Spring and summer are busy seasons for selling a home. Interest rates are currently good and buyers are out looking for a new place. Freddie Mac reports that the average 30-year fixed mortgage rate was 4.14% during the week of May 2, 2019, while the 15-year mortgage rate was 3.6%. These rates are down a bit, 0.41 and 0.43% (respectively) from a year earlier.
If you are thinking about selling, you may want to think about the taxes on selling your home before talking with your realtor.
Sellers can exclude some gain
If you’re selling your principal residence, and you meet certain requirements, you can exclude up to $250,000 ($500,000 for joint filers) of gain. Gain that qualifies for the exclusion is also excluded from the 3.8% net investment income tax.
However, to qualify for the exclusion, you must meet these tests:
- The ownership test. You must have owned the property for at least two years during the five-year period ending on the sale date.
- The use test. You must have used the property as a principal residence for at least two years during the same five-year period. (Periods of ownership and use don’t need to overlap.)
You cannot use the exclusion more than once every two years.
Handling bigger gains
If you have more than $250,000/$500,000 of profit when selling your home, any gain that doesn’t qualify for the exclusion generally will be taxed at your long-term capital gains rate – provided you owned the home for at least a year. If you didn’t own the home for at least a year, the gain will be considered short term and subject to your ordinary income rate. This could be more than double your long-term rate.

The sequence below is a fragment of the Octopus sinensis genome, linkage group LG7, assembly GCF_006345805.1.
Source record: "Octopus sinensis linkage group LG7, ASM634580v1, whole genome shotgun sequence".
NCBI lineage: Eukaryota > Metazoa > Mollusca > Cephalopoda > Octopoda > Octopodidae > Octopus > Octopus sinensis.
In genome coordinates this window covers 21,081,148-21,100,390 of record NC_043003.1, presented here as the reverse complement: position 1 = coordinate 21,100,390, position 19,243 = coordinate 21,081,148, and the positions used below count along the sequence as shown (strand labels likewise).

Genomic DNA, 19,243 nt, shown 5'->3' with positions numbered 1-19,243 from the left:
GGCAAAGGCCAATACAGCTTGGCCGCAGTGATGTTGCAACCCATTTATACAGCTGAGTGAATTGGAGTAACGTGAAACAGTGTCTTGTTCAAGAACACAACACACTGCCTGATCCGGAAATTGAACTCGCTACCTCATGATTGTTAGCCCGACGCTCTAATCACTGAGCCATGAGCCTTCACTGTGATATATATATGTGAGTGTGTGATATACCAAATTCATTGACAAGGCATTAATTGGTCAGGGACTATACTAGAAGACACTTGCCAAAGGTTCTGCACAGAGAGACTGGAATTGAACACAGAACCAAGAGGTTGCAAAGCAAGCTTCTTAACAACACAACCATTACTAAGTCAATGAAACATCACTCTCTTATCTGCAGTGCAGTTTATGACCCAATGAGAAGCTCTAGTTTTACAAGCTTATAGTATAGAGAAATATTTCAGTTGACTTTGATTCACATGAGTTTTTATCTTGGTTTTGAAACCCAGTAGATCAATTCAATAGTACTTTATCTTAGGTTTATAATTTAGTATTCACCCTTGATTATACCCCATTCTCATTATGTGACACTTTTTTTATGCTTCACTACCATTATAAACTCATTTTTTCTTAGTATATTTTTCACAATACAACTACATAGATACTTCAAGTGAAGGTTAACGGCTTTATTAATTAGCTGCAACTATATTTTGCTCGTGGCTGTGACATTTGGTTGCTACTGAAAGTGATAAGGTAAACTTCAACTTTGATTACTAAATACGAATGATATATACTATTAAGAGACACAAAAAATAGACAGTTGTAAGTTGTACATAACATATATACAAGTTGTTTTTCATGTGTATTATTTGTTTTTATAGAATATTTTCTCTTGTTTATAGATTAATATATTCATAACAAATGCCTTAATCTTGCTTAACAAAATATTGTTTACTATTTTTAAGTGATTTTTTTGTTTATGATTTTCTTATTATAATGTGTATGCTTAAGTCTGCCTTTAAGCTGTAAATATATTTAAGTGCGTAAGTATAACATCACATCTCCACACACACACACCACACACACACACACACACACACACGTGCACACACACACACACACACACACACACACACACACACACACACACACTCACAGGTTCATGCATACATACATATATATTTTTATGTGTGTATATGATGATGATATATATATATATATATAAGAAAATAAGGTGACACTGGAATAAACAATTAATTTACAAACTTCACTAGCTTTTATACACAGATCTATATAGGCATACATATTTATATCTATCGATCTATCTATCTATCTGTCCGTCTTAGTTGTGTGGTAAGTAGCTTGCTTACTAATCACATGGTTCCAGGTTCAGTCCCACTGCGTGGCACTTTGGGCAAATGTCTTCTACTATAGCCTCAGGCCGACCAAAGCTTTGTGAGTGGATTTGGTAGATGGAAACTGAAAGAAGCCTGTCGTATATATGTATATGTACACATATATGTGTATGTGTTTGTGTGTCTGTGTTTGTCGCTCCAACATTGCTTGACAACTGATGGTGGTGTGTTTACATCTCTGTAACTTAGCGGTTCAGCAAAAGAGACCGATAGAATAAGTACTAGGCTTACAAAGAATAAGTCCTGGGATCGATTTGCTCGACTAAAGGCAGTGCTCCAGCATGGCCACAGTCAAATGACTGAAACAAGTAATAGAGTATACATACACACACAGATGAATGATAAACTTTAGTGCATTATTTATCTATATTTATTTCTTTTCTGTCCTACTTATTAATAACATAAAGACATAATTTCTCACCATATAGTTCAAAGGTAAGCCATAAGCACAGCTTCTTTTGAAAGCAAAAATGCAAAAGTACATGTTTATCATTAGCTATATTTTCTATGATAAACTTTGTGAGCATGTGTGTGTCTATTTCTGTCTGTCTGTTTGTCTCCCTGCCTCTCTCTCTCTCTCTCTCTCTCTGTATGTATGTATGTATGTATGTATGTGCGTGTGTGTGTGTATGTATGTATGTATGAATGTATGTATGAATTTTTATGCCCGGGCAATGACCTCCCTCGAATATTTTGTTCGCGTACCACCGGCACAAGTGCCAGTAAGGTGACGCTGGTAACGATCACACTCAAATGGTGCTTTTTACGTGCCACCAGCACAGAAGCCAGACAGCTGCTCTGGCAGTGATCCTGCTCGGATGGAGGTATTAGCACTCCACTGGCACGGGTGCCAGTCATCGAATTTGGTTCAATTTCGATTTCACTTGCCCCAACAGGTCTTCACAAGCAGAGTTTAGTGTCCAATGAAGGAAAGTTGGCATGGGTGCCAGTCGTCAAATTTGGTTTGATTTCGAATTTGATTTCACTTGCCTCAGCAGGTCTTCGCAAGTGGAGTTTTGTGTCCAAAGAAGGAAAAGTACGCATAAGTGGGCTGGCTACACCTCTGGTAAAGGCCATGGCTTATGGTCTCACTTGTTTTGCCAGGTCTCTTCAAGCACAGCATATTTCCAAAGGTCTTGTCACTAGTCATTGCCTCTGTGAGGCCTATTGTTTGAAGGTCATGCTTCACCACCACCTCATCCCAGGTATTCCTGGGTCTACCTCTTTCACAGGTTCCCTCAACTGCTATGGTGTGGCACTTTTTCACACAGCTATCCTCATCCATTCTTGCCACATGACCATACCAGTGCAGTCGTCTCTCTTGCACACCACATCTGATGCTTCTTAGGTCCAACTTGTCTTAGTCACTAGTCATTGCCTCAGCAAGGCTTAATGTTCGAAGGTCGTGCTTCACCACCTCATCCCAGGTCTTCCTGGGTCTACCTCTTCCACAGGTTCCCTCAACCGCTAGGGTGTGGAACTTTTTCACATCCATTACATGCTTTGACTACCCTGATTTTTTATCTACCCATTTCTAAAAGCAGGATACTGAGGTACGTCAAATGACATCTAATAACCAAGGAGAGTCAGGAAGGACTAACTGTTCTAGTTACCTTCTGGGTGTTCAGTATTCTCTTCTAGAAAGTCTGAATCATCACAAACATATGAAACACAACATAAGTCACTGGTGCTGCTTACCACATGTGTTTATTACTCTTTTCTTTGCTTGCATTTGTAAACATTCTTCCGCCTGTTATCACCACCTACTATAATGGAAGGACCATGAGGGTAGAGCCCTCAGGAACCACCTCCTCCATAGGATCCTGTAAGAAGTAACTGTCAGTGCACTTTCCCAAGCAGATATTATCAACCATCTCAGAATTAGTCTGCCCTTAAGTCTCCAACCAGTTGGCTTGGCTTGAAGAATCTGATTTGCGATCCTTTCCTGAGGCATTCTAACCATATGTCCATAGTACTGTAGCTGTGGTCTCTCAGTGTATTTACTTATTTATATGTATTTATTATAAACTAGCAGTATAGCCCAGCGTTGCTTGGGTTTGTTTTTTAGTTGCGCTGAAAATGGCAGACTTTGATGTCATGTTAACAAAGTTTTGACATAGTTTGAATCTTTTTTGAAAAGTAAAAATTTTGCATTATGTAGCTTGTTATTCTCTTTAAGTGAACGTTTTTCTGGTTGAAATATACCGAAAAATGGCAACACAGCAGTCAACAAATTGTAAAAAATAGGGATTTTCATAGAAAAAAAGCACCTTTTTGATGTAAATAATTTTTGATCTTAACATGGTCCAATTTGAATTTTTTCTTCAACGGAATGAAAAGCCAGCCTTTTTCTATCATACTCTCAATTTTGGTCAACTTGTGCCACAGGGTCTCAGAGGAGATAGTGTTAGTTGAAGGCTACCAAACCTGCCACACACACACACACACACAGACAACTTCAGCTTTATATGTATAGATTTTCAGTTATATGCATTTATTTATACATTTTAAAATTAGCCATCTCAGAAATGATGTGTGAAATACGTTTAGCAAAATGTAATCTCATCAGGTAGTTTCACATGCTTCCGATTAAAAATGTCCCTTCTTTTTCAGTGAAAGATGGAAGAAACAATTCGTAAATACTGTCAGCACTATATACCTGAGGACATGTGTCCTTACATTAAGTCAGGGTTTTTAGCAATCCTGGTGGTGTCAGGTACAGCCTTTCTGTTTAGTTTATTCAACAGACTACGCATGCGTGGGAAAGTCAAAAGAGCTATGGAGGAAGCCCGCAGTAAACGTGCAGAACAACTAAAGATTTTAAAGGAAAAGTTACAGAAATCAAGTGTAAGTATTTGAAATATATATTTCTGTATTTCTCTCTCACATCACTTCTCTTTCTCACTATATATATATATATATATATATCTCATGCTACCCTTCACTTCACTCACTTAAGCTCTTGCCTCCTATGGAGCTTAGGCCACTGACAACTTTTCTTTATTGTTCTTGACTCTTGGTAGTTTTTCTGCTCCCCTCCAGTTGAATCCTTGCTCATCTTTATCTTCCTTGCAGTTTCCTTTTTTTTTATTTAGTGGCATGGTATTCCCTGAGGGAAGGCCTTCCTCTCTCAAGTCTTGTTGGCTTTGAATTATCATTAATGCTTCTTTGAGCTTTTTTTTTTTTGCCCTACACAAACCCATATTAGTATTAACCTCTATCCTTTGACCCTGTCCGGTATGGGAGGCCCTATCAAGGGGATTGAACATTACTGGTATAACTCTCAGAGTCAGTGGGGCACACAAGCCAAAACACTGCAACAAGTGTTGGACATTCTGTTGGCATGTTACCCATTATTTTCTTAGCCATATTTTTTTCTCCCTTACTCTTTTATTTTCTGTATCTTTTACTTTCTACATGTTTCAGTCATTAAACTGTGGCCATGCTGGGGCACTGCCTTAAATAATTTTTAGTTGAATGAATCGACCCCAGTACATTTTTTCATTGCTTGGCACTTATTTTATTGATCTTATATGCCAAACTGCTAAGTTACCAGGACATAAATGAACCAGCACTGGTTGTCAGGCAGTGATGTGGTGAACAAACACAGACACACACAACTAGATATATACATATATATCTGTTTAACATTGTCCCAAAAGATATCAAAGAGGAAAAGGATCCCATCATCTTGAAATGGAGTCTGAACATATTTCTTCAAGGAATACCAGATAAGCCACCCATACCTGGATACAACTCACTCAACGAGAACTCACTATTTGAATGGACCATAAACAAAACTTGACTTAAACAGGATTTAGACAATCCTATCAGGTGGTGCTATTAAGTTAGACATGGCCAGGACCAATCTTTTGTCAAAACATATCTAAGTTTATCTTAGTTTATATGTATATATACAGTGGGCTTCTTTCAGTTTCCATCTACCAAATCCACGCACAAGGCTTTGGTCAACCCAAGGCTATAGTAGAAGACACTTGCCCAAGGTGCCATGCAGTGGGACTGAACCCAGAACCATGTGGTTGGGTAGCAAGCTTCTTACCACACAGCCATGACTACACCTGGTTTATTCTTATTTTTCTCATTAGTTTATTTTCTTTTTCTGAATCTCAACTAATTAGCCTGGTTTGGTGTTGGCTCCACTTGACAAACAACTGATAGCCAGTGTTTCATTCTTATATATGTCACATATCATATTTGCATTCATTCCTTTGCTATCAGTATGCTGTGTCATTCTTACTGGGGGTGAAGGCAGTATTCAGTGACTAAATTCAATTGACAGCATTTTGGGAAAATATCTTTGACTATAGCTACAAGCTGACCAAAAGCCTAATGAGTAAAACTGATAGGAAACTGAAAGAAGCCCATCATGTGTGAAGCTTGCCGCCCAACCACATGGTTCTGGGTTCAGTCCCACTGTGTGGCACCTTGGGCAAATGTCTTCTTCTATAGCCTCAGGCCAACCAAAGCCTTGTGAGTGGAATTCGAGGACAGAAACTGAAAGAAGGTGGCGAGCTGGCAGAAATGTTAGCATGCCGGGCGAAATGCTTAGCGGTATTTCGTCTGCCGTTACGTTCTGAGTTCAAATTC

Other tax issues
In addition, you should also consider these issues when selling a home:
Keep track of your basis. To support an accurate tax basis, be sure to maintain thorough records, including information on your original cost and subsequent improvements, reduced by any casualty losses and depreciation claimed based on business use.
Be aware that you can’t deduct a loss. If you sell your principal residence at a loss, it generally isn’t deductible. But if part of your home is rented out or used exclusively for your business, the loss attributable to that portion may be deductible.
If you’re selling a second home, such as a vacation home, it won’t be eligible for the gain exclusion. However, if it qualifies as a rental property, it can be considered a business asset, and you may be able to defer tax on any gains through an installment sale or a Section 1031 exchange. Or you may be able to deduct a loss.
Your home is probably one of your largest investments. Before selling, make sure you understand implications for taxes on selling your home. We can help you plan ahead to minimize taxes and answer any questions you have about your situation.